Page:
Robert Bly's "Iron John" Book Review by immortal

Robert Bly's "Iron John"
A critical examination of the male poet Robert Bly's "Iron John".
# 47509 | 3,470 words | 16 sources | MLA | 2002 | AU

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This article is a critical and scathing review of poet Robert Bly's attempt at a non-fiction, self-help book for men. Included is an examination, as an aspect of Bly's work, of the mytho-poetic men's movement. The article outlines Bly's contentions within the book, which revolve around a self-conceived crisis in masculinity and his solutions for resolving and restoring masculinity for men. This essay examines Bly's assumptions regarding masculinity and the way in which he signifies patriarchal domination and misogyny toward women as a solution to the masculine 'crisis'. It examines general essentialist theory, extending to a discussion of Jungian archetypes as an example of essentialism.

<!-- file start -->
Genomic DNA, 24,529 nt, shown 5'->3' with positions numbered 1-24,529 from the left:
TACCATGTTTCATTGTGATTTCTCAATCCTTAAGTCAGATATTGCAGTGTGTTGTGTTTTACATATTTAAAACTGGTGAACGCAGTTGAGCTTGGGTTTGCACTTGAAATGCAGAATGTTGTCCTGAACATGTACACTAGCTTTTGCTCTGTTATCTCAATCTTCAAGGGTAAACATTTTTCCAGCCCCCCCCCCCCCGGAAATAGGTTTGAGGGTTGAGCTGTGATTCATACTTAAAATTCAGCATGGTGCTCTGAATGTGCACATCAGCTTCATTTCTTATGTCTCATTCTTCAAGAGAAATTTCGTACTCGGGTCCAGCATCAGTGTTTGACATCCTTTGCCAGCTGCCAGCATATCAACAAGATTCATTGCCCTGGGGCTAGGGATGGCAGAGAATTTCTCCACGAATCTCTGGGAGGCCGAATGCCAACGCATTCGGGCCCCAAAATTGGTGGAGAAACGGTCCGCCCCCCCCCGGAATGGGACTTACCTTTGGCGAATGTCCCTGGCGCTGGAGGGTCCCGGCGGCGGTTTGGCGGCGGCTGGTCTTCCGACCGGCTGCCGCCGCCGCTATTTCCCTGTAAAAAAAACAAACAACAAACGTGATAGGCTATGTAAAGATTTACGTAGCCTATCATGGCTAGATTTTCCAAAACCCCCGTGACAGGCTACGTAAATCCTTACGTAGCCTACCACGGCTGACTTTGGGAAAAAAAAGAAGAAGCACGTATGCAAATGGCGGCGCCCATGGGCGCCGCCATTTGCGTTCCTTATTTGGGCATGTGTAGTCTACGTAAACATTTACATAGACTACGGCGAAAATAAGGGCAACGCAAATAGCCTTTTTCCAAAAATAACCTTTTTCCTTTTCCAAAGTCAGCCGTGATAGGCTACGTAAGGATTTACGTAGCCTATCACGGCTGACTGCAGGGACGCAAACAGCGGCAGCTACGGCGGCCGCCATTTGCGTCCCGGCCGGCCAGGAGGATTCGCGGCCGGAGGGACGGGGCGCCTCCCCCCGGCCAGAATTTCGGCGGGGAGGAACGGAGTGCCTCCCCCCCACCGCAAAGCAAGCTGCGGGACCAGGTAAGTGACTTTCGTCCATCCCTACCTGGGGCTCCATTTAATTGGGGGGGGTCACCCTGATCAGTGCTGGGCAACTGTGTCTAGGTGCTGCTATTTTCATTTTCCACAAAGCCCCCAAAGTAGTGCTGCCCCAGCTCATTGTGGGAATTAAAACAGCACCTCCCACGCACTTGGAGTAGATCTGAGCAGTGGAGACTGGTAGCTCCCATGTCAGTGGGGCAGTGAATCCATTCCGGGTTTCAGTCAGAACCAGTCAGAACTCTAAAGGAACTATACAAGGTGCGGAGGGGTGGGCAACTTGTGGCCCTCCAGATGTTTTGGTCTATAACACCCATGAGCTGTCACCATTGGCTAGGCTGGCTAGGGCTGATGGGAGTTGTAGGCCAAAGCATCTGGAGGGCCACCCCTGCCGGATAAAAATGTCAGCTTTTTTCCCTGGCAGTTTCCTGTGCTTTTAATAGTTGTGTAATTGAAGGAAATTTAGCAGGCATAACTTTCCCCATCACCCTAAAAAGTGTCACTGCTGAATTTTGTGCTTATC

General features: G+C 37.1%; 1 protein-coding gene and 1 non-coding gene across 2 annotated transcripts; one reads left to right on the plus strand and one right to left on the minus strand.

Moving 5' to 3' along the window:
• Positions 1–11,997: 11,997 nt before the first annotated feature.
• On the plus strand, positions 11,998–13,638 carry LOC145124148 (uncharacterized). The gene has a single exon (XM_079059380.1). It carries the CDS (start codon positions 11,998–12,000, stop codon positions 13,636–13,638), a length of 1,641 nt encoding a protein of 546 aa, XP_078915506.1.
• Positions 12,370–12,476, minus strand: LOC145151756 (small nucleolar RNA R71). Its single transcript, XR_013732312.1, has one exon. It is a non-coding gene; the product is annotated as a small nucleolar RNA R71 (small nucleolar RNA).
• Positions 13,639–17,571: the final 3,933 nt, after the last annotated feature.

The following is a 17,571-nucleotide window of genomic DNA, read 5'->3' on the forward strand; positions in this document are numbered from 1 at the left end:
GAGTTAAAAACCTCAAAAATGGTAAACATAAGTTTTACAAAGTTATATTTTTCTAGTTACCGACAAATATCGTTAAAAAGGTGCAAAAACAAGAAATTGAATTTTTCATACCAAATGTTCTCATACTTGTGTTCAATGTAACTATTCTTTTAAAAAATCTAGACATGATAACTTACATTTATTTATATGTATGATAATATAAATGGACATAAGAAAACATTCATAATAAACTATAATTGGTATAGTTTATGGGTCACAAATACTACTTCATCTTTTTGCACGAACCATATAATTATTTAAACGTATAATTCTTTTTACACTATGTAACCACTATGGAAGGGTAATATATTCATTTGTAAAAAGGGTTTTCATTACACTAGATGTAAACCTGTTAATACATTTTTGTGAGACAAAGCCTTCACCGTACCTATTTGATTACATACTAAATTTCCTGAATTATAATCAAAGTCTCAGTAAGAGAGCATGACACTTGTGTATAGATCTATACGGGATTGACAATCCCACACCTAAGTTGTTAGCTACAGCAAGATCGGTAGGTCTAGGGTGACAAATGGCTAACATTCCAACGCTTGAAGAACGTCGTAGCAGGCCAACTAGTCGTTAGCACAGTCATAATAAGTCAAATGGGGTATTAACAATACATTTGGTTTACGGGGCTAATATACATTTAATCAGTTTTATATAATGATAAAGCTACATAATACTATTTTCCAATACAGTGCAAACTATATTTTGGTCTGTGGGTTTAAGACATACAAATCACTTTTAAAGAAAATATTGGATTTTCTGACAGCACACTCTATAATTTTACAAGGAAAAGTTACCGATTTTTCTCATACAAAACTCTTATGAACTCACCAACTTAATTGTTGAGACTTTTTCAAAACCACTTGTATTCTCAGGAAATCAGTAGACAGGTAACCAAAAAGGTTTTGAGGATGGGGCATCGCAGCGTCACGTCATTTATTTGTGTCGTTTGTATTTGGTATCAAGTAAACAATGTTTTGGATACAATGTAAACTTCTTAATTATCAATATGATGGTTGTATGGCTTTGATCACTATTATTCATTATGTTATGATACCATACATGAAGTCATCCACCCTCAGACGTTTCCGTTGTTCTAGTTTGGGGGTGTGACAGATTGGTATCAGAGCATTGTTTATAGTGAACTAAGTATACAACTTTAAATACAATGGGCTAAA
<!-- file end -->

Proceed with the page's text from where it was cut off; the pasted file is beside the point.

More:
From the Paper:

"How is it possible, in today's gender aware society, that the writing of one author can be simultaneously described as "expos[ing] ... patriarchal domination" and "blocked by ... sexist stereotypes" " This is the conundrum which surrounds Robert Bly, his nonfiction text "Iron John: A Book About Men" (Bly 1999), and the mythopoetic men's movement which has sprung up as a result of Bly's work with, what he terms, "soft males" (Bly 1999: p.2). All three have focused on reclaiming masculinity; a masculinity which, according to Bly, is not only in crisis, but with which there is "something wrong" (p.2). However, in the task of reclaiming a truer form of masculinity for men, is it possible that Bly is simply reasserting his idea of patriarchal domination as a defensive response to feminism (Connell 1992: p.31)" Or does Bly indeed, as he claims, not wish to return men to the "domineering mode that has led to the repression of women" (p. x) " To ascertain the answer to this question, it is vital to return to the source and examine the foundations upon which Bly bases his contentions and solutions regarding the supposed masculinity in crisis."

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